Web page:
Research ArticleMICROROBOTS

Elucidating the interaction dynamics between microswimmer body and immune system for medical microrobots

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Science Robotics  17 Jun 2020:
Vol. 5, Issue 43, eaaz3867
DOI: 10.1126/scirobotics.aaz3867


The structural design parameters of a medical microrobot, such as the morphology and surface chemistry, should aim to minimize any physical interactions with the cells of the immune system. However, the same surface-borne design parameters are also critical for the locomotion performance of the microrobots. Understanding the interplay of such parameters targeting high locomotion performance and low immunogenicity at the same time is of paramount importance yet has so far been overlooked. Here, we investigated the interactions of magnetically steerable double-helical microswimmers with mouse macrophage cell lines and splenocytes, freshly harvested from mouse spleens, by systematically changing their helical morphology. We found that the macrophages and splenocytes can recognize and differentially elicit an immune response to helix turn numbers of the microswimmers that otherwise have the same size, bulk physical properties, and surface chemistries. Our findings suggest that the structural optimization of medical microrobots for the locomotion performance and interactions with the immune cells should be considered simultaneously because they are highly entangled and can demand a substantial design compromise from one another. Furthermore, we show that morphology-dependent interactions between macrophages and microswimmers can further present engineering opportunities for biohybrid microrobot designs. We demonstrate immunobots that can combine the steerable mobility of synthetic microswimmers and the immunoregulatory capability of macrophages for potential targeted immunotherapeutic applications.


Untethered medical mobile robots on the size scale of a single cell can leverage minimally invasive targeted therapies at hard-to-reach, tight, and delicate body sites, such as the central nervous system, vascular system, and fetus (13). To realize such potential, a number of fully synthetic and biohybrid microrobot design approaches have been proposed in various forms that have combined locomotion, sensing, and response capabilities for specific requirements of a given target medical application (46). However, in vivo physiological environments present a variety of physical, chemical, and biological barriers to protect the body from external detriments, which could impair the efficient and safe intervention of untethered medical microrobots (7). When a microrobot is deployed inside the human body, similar to any other foreign material, it is often regarded as an intruder, and an immune response is elicited to eliminate it. This protection mechanism is mediated by nonspecific (innate) and specific (adaptive) responses that are composed of different cell types, which take part in a predetermined order and in close communication and coordination between cells (8). In the first line, the cells of the innate immune system, including macrophages, recognize and neutralize the intruders by physically engaging them with a process called phagocytosis and elucidating a generic communication response in the form of various cytokines.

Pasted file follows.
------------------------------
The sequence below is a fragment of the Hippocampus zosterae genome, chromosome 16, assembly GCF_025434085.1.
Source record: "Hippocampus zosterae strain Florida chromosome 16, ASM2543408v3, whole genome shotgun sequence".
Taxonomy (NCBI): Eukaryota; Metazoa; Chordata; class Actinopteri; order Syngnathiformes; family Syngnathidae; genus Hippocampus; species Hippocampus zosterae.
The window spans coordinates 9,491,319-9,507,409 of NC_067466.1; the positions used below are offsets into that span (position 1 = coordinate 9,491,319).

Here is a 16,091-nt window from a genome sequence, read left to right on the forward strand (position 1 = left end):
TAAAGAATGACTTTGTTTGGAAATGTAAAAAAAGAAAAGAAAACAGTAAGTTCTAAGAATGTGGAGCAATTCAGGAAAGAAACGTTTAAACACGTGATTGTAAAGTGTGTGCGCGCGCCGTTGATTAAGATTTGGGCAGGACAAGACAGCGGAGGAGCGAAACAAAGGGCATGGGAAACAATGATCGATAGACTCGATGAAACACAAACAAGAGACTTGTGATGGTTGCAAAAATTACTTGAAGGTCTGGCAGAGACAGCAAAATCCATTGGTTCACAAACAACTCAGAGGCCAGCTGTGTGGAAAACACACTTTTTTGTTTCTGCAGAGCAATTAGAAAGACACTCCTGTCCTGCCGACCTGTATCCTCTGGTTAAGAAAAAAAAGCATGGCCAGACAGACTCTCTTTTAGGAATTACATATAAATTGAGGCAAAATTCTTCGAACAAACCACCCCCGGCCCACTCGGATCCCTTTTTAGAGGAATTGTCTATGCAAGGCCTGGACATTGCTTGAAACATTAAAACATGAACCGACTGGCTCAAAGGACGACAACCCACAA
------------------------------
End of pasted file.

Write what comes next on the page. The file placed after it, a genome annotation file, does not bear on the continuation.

Macrophages are central to the immune system. They reside stationary in the tissues, e.g., splenic red pulp, microglia, and Kupffer cells in the liver or their precursor form (monocytes) are mobile in the bloodstream to infiltrate the pathology sites, e.g., a new-forming tumor (9). The interaction of macrophages with nanoparticles has been under heavy investigation because they are responsible for the rapid clearance of therapeutic nanoparticles from the blood circulation (10). The efficiency of this process was reported to be based on the surface chemistry, size, shape, and orientation of the interaction with the intruder (10, 11). If the measures taken by this defense do not suffice, then macrophages can also use the chemical information obtained from the engulfed intruders to train T lymphocytes and to release cytokines for the development and differentiation of T and B lymphocytes. T and B lymphocytes can engage the intruder at the second line using more effective and specific weaponry (8).

Whereas the immune system can present a highly dynamic and critical biological barrier for the safe execution of a microrobotic task, its impact on the design of medical microrobots has so far been overlooked. Microrobots, which are typically optimized for their high locomotion performance, usually have forms that are more complex than simple shapes such as spheres and rods (4). For swimming microrobots (i.e., microswimmers), locomotion at a low Reynolds number requires time-irreciprocal, asymmetric body movements (12), and capturing the fluid resistance acting on the entire body surface (13). However, the result of the interactions between these complex-shaped robot bodies with the cells of the immune system remains underexplored. Therefore, the interplay of the design parameters affecting both swimming performance and immunogenic behaviors should be better understood for a comprehensive approach to more efficient and safer in vivo functioning medical microrobotic system designs (7).